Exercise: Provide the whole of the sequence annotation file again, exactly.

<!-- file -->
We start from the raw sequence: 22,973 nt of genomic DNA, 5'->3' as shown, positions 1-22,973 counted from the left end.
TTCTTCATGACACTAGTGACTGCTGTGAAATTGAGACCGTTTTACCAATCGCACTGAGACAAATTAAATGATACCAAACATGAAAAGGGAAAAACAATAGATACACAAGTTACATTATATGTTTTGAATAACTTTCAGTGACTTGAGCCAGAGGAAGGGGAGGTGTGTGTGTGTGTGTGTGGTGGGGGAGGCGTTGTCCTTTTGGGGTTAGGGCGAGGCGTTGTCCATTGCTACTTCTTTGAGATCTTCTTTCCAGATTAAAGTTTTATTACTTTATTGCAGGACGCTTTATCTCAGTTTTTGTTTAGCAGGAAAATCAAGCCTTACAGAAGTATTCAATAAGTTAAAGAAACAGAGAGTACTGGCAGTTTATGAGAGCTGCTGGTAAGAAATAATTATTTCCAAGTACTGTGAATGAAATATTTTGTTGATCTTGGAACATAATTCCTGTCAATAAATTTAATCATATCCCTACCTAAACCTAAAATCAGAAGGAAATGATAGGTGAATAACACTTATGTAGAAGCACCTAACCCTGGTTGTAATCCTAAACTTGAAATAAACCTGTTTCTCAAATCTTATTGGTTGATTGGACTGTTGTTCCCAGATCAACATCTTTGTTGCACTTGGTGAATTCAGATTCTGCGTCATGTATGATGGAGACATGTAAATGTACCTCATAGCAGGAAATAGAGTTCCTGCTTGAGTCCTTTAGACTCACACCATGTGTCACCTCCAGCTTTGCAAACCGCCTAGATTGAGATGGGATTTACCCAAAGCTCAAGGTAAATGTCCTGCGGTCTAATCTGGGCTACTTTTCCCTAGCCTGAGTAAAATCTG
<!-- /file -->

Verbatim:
We start from the raw sequence: 22,973 nt of genomic DNA, 5'->3' as shown, positions 1-22,973 counted from the left end.
TTCTTCATGACACTAGTGACTGCTGTGAAATTGAGACCGTTTTACCAATCGCACTGAGACAAATTAAATGATACCAAACATGAAAAGGGAAAAACAATAGATACACAAGTTACATTATATGTTTTGAATAACTTTCAGTGACTTGAGCCAGAGGAAGGGGAGGTGTGTGTGTGTGTGTGTGGTGGGGGAGGCGTTGTCCTTTTGGGGTTAGGGCGAGGCGTTGTCCATTGCTACTTCTTTGAGATCTTCTTTCCAGATTAAAGTTTTATTACTTTATTGCAGGACGCTTTATCTCAGTTTTTGTTTAGCAGGAAAATCAAGCCTTACAGAAGTATTCAATAAGTTAAAGAAACAGAGAGTACTGGCAGTTTATGAGAGCTGCTGGTAAGAAATAATTATTTCCAAGTACTGTGAATGAAATATTTTGTTGATCTTGGAACATAATTCCTGTCAATAAATTTAATCATATCCCTACCTAAACCTAAAATCAGAAGGAAATGATAGGTGAATAACACTTATGTAGAAGCACCTAACCCTGGTTGTAATCCTAAACTTGAAATAAACCTGTTTCTCAAATCTTATTGGTTGATTGGACTGTTGTTCCCAGATCAACATCTTTGTTGCACTTGGTGAATTCAGATTCTGCGTCATGTATGATGGAGACATGTAAATGTACCTCATAGCAGGAAATAGAGTTCCTGCTTGAGTCCTTTAGACTCACACCATGTGTCACCTCCAGCTTTGCAAACCGCCTAGATTGAGATGGGATTTACCCAAAGCTCAAGGTAAATGTCCTGCGGTCTAATCTGGGCTACTTTTCCCTAGCCTGAGTAAAATCTG